Drawing on the perspectives of civil society organisations including Age UK, NSPCC and Privacy International, and businesses including Apple, Microsoft, Sky and Telefónica, we mapped the top issues that digital organisations should be accountable for. We identified the unintended consequences of digitalisation, including changes in the labour market due to automation, addiction and mental health effects, fraud and organised crime, and the accessibility and take-up of internet access.

We also explored a group of issues connected with the ways in which online content is managed: the promotion of material that is offensive, inaccurate, “fake”, or otherwise harmful to individuals or society; and the use and misuse of data, analytics, human agents and artificial intelligence that determine and prioritise what is promoted, removed and not removed from the internet.“Procedural accountability”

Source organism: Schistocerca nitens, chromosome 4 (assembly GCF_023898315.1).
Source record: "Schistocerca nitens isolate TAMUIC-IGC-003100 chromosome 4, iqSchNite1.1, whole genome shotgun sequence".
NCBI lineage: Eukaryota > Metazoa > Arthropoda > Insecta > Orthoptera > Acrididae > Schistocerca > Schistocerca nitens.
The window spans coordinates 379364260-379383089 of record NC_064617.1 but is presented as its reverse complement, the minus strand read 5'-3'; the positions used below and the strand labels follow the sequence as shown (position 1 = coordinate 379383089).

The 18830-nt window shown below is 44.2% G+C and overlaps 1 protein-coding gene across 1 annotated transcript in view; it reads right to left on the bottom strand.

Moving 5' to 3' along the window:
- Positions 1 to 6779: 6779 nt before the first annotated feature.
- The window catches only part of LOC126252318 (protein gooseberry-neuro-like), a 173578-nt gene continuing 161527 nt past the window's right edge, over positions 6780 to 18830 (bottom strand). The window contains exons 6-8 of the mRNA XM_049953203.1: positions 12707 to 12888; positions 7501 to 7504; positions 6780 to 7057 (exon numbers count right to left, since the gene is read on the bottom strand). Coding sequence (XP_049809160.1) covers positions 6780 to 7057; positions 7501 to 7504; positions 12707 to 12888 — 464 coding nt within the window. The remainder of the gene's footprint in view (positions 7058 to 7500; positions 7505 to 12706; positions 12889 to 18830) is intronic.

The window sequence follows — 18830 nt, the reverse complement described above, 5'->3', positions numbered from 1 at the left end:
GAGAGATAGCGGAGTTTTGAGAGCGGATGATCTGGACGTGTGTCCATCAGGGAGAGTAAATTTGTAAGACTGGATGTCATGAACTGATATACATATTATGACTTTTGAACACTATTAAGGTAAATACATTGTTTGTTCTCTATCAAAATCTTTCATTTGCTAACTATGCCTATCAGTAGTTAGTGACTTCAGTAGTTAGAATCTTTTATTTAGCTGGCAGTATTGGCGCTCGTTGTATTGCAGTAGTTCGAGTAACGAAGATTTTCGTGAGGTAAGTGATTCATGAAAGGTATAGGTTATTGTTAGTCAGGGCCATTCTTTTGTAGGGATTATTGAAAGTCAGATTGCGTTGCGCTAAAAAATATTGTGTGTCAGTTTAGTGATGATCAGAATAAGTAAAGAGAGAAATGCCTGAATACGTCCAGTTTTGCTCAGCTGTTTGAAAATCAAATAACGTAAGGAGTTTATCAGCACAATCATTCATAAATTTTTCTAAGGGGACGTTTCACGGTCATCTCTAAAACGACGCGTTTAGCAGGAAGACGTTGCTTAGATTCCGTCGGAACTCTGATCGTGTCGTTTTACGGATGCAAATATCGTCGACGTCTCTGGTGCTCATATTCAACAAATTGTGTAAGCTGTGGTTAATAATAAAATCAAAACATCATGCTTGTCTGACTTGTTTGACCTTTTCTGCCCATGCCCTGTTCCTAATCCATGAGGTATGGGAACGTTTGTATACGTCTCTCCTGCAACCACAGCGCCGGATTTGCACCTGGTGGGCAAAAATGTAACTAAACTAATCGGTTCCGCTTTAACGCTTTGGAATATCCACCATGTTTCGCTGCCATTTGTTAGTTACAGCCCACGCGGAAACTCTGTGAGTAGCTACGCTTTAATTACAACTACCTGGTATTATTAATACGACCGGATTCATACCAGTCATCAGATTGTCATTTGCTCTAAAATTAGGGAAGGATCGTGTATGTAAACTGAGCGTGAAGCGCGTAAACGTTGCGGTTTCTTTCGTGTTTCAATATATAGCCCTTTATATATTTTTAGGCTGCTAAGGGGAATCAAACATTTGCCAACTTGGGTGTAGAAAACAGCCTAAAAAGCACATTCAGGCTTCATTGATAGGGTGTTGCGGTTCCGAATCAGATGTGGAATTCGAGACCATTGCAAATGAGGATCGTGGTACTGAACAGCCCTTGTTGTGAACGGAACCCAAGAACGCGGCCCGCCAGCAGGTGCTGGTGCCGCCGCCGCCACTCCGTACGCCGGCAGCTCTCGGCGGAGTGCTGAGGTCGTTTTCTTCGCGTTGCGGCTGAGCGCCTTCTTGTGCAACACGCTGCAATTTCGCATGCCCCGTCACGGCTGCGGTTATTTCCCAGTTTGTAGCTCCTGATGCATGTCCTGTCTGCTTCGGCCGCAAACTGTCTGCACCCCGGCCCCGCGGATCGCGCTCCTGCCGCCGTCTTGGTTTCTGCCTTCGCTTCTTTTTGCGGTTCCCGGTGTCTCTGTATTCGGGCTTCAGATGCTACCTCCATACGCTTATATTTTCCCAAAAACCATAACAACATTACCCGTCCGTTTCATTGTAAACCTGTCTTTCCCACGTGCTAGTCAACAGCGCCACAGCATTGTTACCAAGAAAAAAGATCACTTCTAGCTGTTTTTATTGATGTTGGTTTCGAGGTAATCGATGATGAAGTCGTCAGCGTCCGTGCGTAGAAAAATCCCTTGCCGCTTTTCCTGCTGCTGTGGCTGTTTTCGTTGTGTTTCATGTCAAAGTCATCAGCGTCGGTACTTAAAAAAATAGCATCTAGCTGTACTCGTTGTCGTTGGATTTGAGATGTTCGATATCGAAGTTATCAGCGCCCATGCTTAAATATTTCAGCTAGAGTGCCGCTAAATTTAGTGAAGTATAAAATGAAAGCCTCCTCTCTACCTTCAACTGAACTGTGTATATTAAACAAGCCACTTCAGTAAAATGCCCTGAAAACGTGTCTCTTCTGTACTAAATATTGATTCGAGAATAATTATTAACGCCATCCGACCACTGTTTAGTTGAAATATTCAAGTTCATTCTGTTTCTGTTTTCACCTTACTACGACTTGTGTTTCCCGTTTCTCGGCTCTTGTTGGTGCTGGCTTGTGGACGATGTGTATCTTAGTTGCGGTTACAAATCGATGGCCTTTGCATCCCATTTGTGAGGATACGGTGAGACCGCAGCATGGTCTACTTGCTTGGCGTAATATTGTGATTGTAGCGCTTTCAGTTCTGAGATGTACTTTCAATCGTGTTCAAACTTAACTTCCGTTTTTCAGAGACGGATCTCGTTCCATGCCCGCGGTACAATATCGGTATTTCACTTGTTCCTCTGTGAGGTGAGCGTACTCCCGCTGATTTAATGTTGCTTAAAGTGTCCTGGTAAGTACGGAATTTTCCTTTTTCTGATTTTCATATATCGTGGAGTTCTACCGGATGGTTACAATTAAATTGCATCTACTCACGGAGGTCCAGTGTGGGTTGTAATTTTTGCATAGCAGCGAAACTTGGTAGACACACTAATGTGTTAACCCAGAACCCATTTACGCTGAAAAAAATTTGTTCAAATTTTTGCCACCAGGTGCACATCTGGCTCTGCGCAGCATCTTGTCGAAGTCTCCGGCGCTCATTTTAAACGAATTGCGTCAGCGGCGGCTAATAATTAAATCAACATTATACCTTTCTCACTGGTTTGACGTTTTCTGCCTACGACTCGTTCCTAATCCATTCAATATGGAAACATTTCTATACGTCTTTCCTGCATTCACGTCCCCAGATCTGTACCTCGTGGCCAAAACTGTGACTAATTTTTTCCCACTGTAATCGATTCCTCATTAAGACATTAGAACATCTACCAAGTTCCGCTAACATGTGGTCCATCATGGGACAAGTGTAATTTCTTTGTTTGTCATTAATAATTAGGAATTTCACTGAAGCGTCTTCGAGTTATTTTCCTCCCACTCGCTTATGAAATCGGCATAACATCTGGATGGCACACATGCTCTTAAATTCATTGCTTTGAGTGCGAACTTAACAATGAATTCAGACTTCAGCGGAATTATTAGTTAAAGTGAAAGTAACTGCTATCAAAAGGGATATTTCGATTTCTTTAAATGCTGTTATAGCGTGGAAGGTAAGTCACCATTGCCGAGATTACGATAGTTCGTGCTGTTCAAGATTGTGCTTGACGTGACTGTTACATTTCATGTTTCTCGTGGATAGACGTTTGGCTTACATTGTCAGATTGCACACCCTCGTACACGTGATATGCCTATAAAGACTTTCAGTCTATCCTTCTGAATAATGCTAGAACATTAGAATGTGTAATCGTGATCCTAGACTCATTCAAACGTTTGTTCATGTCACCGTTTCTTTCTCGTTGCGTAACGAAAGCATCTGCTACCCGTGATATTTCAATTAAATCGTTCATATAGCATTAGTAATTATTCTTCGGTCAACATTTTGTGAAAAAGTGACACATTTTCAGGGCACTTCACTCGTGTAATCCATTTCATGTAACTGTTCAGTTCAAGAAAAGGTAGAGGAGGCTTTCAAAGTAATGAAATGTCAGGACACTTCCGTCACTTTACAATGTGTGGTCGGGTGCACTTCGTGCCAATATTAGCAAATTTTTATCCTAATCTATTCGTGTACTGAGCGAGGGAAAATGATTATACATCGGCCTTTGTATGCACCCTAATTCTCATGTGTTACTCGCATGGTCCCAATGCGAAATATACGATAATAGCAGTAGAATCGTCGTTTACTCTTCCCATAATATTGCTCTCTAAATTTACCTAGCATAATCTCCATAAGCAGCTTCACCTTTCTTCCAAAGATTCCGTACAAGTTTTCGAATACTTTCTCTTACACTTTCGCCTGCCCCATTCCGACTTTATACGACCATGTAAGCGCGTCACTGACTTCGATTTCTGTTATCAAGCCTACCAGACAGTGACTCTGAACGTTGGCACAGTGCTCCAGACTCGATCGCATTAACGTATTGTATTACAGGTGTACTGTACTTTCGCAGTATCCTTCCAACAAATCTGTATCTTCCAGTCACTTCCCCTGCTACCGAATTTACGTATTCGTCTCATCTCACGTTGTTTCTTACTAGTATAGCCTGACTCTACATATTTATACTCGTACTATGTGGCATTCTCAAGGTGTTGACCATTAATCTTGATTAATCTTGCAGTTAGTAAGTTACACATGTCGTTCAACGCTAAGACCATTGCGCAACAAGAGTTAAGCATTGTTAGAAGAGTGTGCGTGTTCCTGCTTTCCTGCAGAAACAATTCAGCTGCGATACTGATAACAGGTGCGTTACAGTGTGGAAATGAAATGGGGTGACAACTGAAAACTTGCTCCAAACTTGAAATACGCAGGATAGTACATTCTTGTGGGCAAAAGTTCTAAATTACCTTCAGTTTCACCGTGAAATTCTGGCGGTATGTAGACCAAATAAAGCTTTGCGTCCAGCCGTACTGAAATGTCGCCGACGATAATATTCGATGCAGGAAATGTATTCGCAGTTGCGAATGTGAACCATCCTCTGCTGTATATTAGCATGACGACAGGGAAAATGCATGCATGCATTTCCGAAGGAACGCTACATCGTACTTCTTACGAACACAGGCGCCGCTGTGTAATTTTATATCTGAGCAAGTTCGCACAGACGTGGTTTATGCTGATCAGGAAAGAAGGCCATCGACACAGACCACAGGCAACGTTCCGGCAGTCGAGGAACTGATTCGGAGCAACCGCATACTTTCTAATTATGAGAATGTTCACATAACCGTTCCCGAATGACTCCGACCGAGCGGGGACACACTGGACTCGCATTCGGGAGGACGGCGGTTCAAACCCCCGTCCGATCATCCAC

“Procedural accountability” was a focus of discussion at the March 2018 workshop on platform responsibilityconvened by LSE’s Truth, Trust and Technology Commission. The idea is that firms should be held to account for the effectiveness of their internal processes in tackling the negative social impact of their services.

Transparency reporting is a vital step towards achieving such accountability, enabling policymakers, academics and activists interested in the detail of these reports to understand and comment on the steps firms take and how effective they are. To be credible and trusted, information disclosed by online firms will need to be independently verified. The internet industry “marking its own homework” is no longer effective.